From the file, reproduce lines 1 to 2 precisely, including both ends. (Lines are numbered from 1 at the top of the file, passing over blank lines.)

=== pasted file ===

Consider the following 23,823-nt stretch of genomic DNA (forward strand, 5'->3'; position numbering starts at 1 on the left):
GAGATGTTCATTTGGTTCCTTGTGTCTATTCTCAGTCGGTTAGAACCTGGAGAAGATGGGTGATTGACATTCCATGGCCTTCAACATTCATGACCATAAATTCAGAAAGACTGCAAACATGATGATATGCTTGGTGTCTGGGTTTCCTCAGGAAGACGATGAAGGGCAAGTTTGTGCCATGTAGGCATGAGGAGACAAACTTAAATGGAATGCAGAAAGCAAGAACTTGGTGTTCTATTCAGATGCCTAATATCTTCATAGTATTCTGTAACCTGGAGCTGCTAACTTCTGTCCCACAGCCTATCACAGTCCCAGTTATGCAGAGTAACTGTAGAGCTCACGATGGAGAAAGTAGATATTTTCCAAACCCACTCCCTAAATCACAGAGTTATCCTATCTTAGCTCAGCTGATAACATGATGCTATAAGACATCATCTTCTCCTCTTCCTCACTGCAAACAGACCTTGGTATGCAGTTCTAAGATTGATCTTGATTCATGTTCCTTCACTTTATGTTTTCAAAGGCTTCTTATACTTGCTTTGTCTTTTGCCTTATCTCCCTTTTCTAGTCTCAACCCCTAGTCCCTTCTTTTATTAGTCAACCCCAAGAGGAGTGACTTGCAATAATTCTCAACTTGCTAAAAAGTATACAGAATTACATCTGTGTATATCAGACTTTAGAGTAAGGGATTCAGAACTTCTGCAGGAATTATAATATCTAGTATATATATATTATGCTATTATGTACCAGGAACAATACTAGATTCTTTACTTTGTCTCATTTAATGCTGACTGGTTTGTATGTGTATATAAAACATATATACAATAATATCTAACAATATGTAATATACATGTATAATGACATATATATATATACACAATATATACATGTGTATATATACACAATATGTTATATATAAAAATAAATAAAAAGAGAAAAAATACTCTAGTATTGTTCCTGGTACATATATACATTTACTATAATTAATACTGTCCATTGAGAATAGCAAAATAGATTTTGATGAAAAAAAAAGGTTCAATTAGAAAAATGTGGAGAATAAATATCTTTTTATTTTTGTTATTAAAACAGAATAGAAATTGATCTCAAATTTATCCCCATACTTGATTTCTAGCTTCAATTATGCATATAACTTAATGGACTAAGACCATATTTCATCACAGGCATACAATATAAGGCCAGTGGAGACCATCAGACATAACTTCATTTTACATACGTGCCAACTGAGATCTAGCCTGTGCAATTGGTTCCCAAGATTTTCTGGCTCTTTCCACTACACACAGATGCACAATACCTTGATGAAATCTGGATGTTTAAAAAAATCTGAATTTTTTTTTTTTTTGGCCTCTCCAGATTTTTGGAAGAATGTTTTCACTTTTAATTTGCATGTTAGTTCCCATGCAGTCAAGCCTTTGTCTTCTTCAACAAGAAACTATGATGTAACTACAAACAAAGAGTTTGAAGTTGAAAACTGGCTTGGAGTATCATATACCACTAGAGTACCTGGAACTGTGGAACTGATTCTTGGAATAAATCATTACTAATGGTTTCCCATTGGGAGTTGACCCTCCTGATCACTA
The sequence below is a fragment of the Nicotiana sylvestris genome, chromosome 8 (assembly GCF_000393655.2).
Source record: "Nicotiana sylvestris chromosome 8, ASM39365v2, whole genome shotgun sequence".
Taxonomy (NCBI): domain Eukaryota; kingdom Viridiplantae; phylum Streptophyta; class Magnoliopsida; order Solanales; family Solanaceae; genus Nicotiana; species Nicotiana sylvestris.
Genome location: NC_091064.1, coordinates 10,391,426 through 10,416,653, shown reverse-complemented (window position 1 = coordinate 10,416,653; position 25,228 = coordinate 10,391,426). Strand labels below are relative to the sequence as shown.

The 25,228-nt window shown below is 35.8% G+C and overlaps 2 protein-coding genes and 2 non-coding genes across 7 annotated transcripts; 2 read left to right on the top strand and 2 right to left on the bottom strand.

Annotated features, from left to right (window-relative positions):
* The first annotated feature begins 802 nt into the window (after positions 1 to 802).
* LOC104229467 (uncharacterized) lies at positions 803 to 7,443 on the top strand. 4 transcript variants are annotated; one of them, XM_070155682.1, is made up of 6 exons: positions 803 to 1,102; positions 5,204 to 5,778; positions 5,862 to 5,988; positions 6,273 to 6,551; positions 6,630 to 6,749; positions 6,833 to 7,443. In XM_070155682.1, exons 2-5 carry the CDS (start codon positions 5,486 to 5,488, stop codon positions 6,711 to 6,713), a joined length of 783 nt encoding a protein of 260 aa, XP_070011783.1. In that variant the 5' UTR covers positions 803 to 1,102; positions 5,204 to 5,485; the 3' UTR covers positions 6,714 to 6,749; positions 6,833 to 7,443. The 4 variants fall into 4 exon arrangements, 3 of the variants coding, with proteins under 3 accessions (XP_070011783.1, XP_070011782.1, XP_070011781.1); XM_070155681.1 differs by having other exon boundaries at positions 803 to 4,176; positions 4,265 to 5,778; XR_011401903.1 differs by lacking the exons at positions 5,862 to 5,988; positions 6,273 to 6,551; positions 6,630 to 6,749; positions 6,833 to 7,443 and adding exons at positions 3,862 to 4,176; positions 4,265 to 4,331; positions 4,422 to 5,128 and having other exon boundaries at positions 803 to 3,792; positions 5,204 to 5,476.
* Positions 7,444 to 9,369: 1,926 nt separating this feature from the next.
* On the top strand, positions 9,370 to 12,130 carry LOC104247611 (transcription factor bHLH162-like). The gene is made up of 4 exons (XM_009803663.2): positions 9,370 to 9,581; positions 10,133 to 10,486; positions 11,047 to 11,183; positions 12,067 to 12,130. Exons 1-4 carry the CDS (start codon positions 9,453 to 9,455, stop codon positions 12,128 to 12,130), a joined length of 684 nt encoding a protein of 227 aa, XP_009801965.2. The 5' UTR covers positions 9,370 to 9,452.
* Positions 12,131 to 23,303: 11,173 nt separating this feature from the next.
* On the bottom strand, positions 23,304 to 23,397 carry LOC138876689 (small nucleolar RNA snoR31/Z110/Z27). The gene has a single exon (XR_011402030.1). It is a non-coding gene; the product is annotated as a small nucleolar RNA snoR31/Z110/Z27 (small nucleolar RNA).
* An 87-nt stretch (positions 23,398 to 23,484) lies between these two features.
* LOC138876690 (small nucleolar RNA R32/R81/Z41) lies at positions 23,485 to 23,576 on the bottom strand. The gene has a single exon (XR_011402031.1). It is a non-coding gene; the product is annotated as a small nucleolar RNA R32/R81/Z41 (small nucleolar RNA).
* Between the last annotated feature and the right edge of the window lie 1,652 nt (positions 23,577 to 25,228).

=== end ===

Consider the following 23,823-nt stretch of genomic DNA (forward strand, 5'->3'; position numbering starts at 1 on the left):
GAGATGTTCATTTGGTTCCTTGTGTCTATTCTCAGTCGGTTAGAACCTGGAGAAGATGGGTGATTGACATTCCATGGCCTTCAACATTCATGACCATAAATTCAGAAAGACTGCAAACATGATGATATGCTTGGTGTCTGGGTTTCCTCAGGAAGACGATGAAGGGCAAGTTTGTGCCATGTAGGCATGAGGAGACAAACTTAAATGGAATGCAGAAAGCAAGAACTTGGTGTTCTATTCAGATGCCTAATATCTTCATAGTATTCTGTAACCTGGAGCTGCTAACTTCTGTCCCACAGCCTATCACAGTCCCAGTTATGCAGAGTAACTGTAGAGCTCACGATGGAGAAAGTAGATATTTTCCAAACCCACTCCCTAAATCACAGAGTTATCCTATCTTAGCTCAGCTGATAACATGATGCTATAAGACATCATCTTCTCCTCTTCCTCACTGCAAACAGACCTTGGTATGCAGTTCTAAGATTGATCTTGATTCATGTTCCTTCACTTTATGTTTTCAAAGGCTTCTTATACTTGCTTTGTCTTTTGCCTTATCTCCCTTTTCTAGTCTCAACCCCTAGTCCCTTCTTTTATTAGTCAACCCCAAGAGGAGTGACTTGCAATAATTCTCAACTTGCTAAAAAGTATACAGAATTACATCTGTGTATATCAGACTTTAGAGTAAGGGATTCAGAACTTCTGCAGGAATTATAATATCTAGTATATATATATTATGCTATTATGTACCAGGAACAATACTAGATTCTTTACTTTGTCTCATTTAATGCTGACTGGTTTGTATGTGTATATAAAACATATATACAATAATATCTAACAATATGTAATATACATGTATAATGACATATATATATATACACAATATATACATGTGTATATATACACAATATGTTATATATAAAAATAAATAAAAAGAGAAAAAATACTCTAGTATTGTTCCTGGTACATATATACATTTACTATAATTAATACTGTCCATTGAGAATAGCAAAATAGATTTTGATGAAAAAAAAAGGTTCAATTAGAAAAATGTGGAGAATAAATATCTTTTTATTTTTGTTATTAAAACAGAATAGAAATTGATCTCAAATTTATCCCCATACTTGATTTCTAGCTTCAATTATGCATATAACTTAATGGACTAAGACCATATTTCATCACAGGCATACAATATAAGGCCAGTGGAGACCATCAGACATAACTTCATTTTACATACGTGCCAACTGAGATCTAGCCTGTGCAATTGGTTCCCAAGATTTTCTGGCTCTTTCCACTACACACAGATGCACAATACCTTGATGAAATCTGGATGTTTAAAAAAATCTGAATTTTTTTTTTTTTTGGCCTCTCCAGATTTTTGGAAGAATGTTTTCACTTTTAATTTGCATGTTAGTTCCCATGCAGTCAAGCCTTTGTCTTCTTCAACAAGAAACTATGATGTAACTACAAACAAAGAGTTTGAAGTTGAAAACTGGCTTGGAGTATCATATACCACTAGAGTACCTGGAACTGTGGAACTGATTCTTGGAATAAATCATTACTAATGGTTTCCCATTGGGAGTTGACCCTCCTGATCACTA